I waited out in front of the station for a few minutes, hoping he was just running behind and would drive up any minute, but soon enough he emerged from the station, I dropped my things, and we had a nice warm embrace, two great friends overjoyed to see each other after two years apart.

Leg 9 barely felt like part of the journey at all. I chatted with Oliver as he made the five-minute drive to the house where he and Lena now live. But when he pulled into the driveway and parked the car, it definitely felt fantastic that it was over. The entire journey from start to finish had taken a total of 32 hours.

I’d already been awake for 41 hours at that point, having only dozed off a few times here and there on the flight, but I was up for at least another 6 hanging out with Oliver and Lena and the dog Buutsch. It was wonderful to be back with them again, and although it had been two years and they’re living in a different place now, it might as well have only been two weeks.

They filled me in on what they’re doing now and I told them what I’m up to as well as all sorts of things about Japanese culture. Later we took the dog for a walk. After that I went to sleep, my epic 47-hour day finally over.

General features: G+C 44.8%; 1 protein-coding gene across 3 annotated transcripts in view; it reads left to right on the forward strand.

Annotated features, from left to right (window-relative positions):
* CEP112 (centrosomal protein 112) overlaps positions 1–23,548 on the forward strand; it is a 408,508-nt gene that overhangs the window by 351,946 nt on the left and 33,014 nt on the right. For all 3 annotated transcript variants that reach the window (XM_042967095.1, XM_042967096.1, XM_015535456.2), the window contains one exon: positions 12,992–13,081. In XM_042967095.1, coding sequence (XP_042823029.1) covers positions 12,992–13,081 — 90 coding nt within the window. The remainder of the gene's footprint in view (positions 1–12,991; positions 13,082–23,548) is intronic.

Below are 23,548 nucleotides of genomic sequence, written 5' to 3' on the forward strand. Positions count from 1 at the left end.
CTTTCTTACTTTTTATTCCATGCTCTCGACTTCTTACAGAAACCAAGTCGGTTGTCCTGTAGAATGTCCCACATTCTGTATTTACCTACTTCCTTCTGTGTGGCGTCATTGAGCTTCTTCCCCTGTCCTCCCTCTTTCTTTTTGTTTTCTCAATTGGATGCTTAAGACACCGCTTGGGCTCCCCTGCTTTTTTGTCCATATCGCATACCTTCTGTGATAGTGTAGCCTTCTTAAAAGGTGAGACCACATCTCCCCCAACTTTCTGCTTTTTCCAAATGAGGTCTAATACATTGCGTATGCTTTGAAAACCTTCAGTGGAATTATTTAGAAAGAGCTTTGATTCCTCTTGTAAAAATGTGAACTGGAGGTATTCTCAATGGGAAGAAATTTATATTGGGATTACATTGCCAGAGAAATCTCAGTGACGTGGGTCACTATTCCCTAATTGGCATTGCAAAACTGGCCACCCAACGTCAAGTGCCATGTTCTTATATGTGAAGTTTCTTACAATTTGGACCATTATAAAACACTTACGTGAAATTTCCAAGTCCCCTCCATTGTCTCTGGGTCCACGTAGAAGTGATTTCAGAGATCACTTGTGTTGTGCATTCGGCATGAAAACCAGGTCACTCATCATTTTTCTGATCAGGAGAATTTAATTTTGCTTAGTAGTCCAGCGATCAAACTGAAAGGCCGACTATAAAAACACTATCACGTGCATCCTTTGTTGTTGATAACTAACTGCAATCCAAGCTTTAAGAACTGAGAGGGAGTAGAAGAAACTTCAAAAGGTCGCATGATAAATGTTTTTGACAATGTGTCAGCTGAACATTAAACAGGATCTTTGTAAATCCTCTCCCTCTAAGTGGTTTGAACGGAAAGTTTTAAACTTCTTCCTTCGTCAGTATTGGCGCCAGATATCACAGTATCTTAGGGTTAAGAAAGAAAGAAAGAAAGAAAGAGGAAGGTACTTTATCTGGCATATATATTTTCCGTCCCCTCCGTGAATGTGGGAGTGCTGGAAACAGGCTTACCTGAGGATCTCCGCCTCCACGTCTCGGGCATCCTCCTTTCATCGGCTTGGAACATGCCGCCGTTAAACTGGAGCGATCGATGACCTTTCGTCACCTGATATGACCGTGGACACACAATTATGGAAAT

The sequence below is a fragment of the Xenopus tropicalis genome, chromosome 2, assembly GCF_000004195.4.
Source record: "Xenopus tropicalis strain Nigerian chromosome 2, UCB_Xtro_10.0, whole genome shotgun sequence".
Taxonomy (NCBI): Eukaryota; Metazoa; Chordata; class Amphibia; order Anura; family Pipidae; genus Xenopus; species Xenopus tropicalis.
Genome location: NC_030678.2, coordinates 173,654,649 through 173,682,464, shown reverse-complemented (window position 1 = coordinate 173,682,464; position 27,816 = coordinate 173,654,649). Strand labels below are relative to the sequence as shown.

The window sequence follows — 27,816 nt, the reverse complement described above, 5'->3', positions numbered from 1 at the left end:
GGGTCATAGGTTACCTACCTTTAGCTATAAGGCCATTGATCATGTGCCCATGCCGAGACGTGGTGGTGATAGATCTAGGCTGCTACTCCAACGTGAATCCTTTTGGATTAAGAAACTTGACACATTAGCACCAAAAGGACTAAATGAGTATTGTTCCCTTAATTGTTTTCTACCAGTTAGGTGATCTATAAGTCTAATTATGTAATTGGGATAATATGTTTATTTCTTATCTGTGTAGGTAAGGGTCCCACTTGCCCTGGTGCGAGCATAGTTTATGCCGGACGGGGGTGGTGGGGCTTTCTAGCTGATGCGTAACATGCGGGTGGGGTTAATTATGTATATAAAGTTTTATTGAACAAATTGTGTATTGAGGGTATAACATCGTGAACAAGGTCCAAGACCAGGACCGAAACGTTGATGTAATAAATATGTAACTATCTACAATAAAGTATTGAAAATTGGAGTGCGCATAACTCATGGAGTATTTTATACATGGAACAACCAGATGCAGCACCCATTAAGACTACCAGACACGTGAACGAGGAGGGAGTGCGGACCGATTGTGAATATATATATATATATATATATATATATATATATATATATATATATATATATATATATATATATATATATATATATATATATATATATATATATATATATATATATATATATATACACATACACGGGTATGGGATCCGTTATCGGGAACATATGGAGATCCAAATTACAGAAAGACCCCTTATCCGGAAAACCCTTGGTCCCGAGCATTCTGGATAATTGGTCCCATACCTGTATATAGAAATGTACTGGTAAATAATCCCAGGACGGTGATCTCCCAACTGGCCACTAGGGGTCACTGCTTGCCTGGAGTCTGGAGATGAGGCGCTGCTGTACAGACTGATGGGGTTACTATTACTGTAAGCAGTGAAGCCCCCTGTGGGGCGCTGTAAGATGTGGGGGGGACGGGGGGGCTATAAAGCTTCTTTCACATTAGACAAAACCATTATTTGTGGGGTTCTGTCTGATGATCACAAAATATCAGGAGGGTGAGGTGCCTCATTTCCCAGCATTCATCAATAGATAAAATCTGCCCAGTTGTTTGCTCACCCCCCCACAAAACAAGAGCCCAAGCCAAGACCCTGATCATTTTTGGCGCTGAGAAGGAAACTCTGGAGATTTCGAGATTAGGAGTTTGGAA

I slept really well and woke up today at 7:30 as though there were no jet-lag at all. Today is Sunday and we’re just going to relax, make a little tour of Delmenhorst, drink lots of delicious beer and eat lots of delicious food. It should be a pretty excellent day.

As for the week, Oliver and Lena have to work so it’ll just be me and the dog for most of the day, but that’s no problem at all for me. Next weekend Amanda will be coming over so I’m really looking forward to that. Things are likely to get a bit crazy. And the following week Oliver was able to take off from work so we’ll do a few fun things like camp out at the East See and drive to Hannover with a couple of bikes to spend the day doing my old bicycle tour there, which I’m also really looking forward to. After that it’s off to Ichenheim for a week of Ichenheim enjoyment, and then back to Japan.